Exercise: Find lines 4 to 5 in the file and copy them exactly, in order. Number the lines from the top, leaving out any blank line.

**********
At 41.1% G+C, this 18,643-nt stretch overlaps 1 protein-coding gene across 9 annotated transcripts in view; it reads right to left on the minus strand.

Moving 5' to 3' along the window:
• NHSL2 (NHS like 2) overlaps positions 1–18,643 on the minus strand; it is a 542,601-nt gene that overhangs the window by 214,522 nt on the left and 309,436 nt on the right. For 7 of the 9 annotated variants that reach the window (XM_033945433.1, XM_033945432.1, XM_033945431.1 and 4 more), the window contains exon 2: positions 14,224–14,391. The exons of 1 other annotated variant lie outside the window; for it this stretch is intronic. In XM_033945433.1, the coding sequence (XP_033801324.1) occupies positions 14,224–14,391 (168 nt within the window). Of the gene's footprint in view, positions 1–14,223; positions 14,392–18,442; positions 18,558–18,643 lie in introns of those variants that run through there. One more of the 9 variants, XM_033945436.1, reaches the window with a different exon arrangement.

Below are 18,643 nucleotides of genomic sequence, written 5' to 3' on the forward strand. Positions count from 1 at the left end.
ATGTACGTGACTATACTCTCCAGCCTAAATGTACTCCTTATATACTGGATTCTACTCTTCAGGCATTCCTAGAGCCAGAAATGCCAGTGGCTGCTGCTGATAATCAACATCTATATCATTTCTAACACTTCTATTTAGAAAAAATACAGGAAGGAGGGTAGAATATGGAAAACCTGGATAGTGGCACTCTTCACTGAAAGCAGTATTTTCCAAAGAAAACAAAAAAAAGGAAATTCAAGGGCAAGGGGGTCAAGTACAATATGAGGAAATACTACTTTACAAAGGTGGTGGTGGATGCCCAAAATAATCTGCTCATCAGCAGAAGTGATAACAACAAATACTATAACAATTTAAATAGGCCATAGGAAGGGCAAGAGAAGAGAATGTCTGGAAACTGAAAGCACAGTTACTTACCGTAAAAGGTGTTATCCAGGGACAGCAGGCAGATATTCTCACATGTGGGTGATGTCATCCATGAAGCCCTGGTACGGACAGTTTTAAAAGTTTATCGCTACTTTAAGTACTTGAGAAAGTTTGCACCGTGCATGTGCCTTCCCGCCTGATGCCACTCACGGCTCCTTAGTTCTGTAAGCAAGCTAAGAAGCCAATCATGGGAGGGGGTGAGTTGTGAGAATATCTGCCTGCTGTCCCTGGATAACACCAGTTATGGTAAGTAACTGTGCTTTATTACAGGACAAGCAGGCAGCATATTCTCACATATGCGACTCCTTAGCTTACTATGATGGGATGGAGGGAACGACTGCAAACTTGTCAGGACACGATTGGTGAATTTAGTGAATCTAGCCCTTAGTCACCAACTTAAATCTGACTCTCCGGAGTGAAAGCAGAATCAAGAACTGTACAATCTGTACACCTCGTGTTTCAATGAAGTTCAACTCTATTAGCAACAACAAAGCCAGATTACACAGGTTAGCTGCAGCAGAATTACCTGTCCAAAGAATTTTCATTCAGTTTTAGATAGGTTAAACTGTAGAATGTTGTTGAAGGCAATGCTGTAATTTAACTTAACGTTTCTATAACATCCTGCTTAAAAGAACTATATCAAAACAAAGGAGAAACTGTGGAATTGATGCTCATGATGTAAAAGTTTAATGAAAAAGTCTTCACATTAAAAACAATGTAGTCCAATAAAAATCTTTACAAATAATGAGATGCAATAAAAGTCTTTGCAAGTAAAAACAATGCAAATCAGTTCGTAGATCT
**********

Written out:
Below are 18,643 nucleotides of genomic sequence, written 5' to 3' on the forward strand. Positions count from 1 at the left end.
ATGTACGTGACTATACTCTCCAGCCTAAATGTACTCCTTATATACTGGATTCTACTCTTCAGGCATTCCTAGAGCCAGAAATGCCAGTGGCTGCTGCTGATAATCAACATCTATATCATTTCTAACACTTCTATTTAGAAAAAATACAGGAAGGAGGGTAGAATATGGAAAACCTGGATAGTGGCACTCTTCACTGAAAGCAGTATTTTCCAAAGAAAACAAAAAAAAGGAAATTCAAGGGCAAGGGGGTCAAGTACAATATGAGGAAATACTACTTTACAAAGGTGGTGGTGGATGCCCAAAATAATCTGCTCATCAGCAGAAGTGATAACAACAAATACTATAACAATTTAAATAGGCCATAGGAAGGGCAAGAGAAGAGAATGTCTGGAAACTGAAAGCACAGTTACTTACCGTAAAAGGTGTTATCCAGGGACAGCAGGCAGATATTCTCACATGTGGGTGATGTCATCCATGAAGCCCTGGTACGGACAGTTTTAAAAGTTTATCGCTACTTTAAGTACTTGAGAAAGTTTGCACCGTGCATGTGCCTTCCCGCCTGATGCCACTCACGGCTCCTTAGTTCTGTAAGCAAGCTAAGAAGCCAATCATGGGAGGGGGTGAGTTGTGAGAATATCTGCCTGCTGTCCCTGGATAACACCAGTTATGGTAAGTAACTGTGCTTTATTACAGGACAAGCAGGCAGCATATTCTCACATATGCGACTCCTTAGCTTACTATGATGGGATGGAGGGAACGACTGCAAACTTGTCAGGACACGATTGGTGAATTTAGTGAATCTAGCCCTTAGTCACCAACTTAAATCTGACTCTCCGGAGTGAAAGCAGAATCAAGAACTGTACAATCTGTACACCTCGTGTTTCAATGAAGTTCAACTCTATTAGCAACAACAAAGCCAGATTACACAGGTTAGCTGCAGCAGAATTACCTGTCCAAAGAATTTTCATTCAGTTTTAGATAGGTTAAACTGTAGAATGTTGTTGAAGGCAATGCTGTAATTTAACTTAACGTTTCTATAACATCCTGCTTAAAAGAACTATATCAAAACAAAGGAGAAACTGTGGAATTGATGCTCATGATGTAAAAGTTTAATGAAAAAGTCTTCACATTAAAAACAATGTAGTCCAATAAAAATCTTTACAAATAATGAGATGCAATAAAAGTCTTTGCAAGTAAAAACAATGCAAATCAGTTCGTAGATCT